Although he was silversmith with his own mark, I have not found any details of his apprenticeship. He married Emma Brown, the daughter of a builder and lessee of property and taverns, on 21 December 1828 at Hampstead - Emma was just fifteen years old!  Their first child was born a year later. The couple had a total of six children.

Frederick was a silver plate worker. He traded from these addresses:


A 30 Phillips Street, Kingsland Road (1 Jan 1839)

B 3 Whitmore Row, Hoxton Fields (25 Mar 1840 and 6 June 1841)

C 8 Union Square, Chapel St, Pentonville (23 Oct 1843)

D 3 Kings Square, Goswell Street Road ( 12 Aug 1844)

Right, Frederick Dear’s mark

It was while Frederick was living at 3 Kings Square that he succombed to phthisis pulmonalis (TB) on 27 December 1844. He was thirty-nine years old and left behind a thirty-one-year-old widow and four children aged ten or under.The task of informing the registrar of his father’s death fell to my greatx2 grandfather, William, who was fourteen.

Of Emma Dear - Frederick’s widow

Bereft of her breadwinner, how could Emma support her family? Six month’s after her husband’s demise, Emma began trading as a silversmith in her own right.


On 20 July 1845, she  joined forces with  Henry Dear (probably her brother-in-law) in a business that operated from 48 (Great) James Street,      Hoxton. Then, she moved to trade from 4 St James’ Walk     , Clerkenwell and registered her own silvermark.


So, was Emma herself a silversmith ? It was not unknown for ladies to learn the craft, but the view of the Goldsmith’s librarian is that she probably ran the business rather than getting her hands dirty - literally so, as silversmith’s hands became very stained. Indeed, in the censuses between 1841 and 1861, Emma was not described as a silversmith.

A pair of rococo salt cellars with Emma’s mark sold by

Christies for £1380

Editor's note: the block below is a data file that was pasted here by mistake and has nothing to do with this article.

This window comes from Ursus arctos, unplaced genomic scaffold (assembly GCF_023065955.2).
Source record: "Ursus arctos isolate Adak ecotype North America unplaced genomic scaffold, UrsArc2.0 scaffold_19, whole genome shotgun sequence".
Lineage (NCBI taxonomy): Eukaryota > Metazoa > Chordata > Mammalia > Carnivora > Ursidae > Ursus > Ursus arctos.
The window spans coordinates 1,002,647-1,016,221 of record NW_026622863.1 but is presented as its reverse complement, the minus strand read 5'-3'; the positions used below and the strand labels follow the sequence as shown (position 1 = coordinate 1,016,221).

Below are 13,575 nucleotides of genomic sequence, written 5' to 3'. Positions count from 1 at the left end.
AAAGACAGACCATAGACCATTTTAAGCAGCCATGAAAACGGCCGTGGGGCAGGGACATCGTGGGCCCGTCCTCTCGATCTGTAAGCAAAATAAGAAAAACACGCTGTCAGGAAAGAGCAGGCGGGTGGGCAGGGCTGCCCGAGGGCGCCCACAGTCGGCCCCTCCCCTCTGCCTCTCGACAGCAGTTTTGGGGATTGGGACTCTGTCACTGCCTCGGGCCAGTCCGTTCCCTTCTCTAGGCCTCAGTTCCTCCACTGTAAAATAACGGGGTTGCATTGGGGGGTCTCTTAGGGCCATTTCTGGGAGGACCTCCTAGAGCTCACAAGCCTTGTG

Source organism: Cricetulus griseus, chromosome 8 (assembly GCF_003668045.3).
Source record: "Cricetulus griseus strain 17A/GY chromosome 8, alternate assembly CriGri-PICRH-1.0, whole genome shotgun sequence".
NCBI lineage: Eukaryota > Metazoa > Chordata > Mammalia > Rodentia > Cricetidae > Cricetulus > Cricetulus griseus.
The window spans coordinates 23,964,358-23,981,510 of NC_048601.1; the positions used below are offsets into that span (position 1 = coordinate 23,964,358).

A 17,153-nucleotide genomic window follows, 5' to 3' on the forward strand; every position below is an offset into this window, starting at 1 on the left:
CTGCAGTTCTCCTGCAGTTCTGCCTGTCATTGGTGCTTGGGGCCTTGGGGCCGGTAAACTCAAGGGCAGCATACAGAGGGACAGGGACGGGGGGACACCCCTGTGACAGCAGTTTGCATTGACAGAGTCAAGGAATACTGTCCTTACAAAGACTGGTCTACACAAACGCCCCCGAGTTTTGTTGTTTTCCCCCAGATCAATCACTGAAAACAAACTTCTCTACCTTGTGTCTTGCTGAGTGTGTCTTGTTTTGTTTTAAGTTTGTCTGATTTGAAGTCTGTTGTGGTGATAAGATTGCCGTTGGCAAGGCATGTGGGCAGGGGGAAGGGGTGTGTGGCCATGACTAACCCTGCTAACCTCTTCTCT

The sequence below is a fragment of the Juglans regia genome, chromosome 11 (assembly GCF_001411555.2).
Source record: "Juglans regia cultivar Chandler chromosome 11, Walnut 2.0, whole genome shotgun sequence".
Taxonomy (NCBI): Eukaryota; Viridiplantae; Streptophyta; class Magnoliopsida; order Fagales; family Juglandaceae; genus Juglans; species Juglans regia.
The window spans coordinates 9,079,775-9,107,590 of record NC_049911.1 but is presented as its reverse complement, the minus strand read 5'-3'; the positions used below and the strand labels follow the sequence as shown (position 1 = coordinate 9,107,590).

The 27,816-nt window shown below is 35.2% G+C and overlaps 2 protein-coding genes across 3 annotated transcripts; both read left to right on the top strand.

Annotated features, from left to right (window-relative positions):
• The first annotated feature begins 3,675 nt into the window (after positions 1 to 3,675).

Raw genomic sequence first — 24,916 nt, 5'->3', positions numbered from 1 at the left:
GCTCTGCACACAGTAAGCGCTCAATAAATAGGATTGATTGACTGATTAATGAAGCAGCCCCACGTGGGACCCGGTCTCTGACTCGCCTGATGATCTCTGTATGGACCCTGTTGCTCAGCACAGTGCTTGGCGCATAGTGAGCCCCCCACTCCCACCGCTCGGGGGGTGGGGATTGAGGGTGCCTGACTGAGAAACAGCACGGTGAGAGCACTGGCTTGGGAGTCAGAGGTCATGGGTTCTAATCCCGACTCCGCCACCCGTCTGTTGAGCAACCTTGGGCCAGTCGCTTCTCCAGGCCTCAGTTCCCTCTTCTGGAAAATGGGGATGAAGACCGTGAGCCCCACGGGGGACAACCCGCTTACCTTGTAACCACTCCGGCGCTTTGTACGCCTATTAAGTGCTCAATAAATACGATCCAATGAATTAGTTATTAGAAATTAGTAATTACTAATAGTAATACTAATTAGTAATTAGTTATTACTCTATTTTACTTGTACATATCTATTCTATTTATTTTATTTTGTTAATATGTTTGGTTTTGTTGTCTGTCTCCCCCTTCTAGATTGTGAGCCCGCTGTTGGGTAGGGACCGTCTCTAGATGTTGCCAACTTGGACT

It is perhaps not surprising that two other branches of my family were in the Clapton/Lea Bridge area during the latter half of the nineteenth century. The Greens lived beside the River Lea from the 1840s and the Dees were at Stoke Newington and Clapton - William John Dee had a shop near the corner of Lea Bridge Road and Upper Clapton Road.


Emma’s situation improved following the death of her father in August 1849. By the terms of his will, she received a bequest of £20, two silver tablespoons and four teaspoons and the ‘leasehold tavern’, The Duke of Cambridge, Cambridge Heath, Bethnal Green was placed in trust for her. 1851 found her living at Pond Cottage with all her children - she was described as a ‘house proprietoress’. Emma remained at that home until her death on 7 April 1866. After an inquest, the coroner noted the cause of her death as a sudden rupture of the aorta. Emma was fifty-two.

John Dear

born 1776c

bur’d 30 May 1824


Mary Brooks

born 1783c

bur’d 26 March 1820

Charles Samuel Dear

bn 22 July 1802

bur’d 22 March 1818

Frederick John Dear

bn 13 March 1804

died 27 December 1844

Matilda Dear

bn 26 August 1806

bur’d 26 September 1822

Amelia Mary Dear

bn 24 December 1808

bur’d 25 July 1846

Sydney George Dear

bn 29 January 1811

died 1885

Henry William Dear

bn 3 September 1813

died 1891

Anne Elizabeth Dear

bn 20 July 1815

bur’d 21 December 1817

The children of Frederick John and Emma Dear

Frederick George Dear (1829 - 1880) There is mystery swirling around Frederick. In the 1861 census, he said he was a widower and he is shown thus on his marriage certificate. However, no marriage can be found. He also claimed in 1871 to have been born in Sussex together with two siblings. This was patently untrue.


Frederick was a silversmith - specifically, a silver plate polisher - and from around 1878, an electro-plater. For most, if not all, his first forty years, he lived with his family at Pond Cottage, Clapton.


Then in the spring of 1872, he married Selina Harriett Ullrich at Halifax, Yorkshire. The couple settled at High Hill Ferry, Stamford Hill near the River Lea (where Selina had grown up) and quickly produced six children between 1873 and 1879 - though two died in infancy.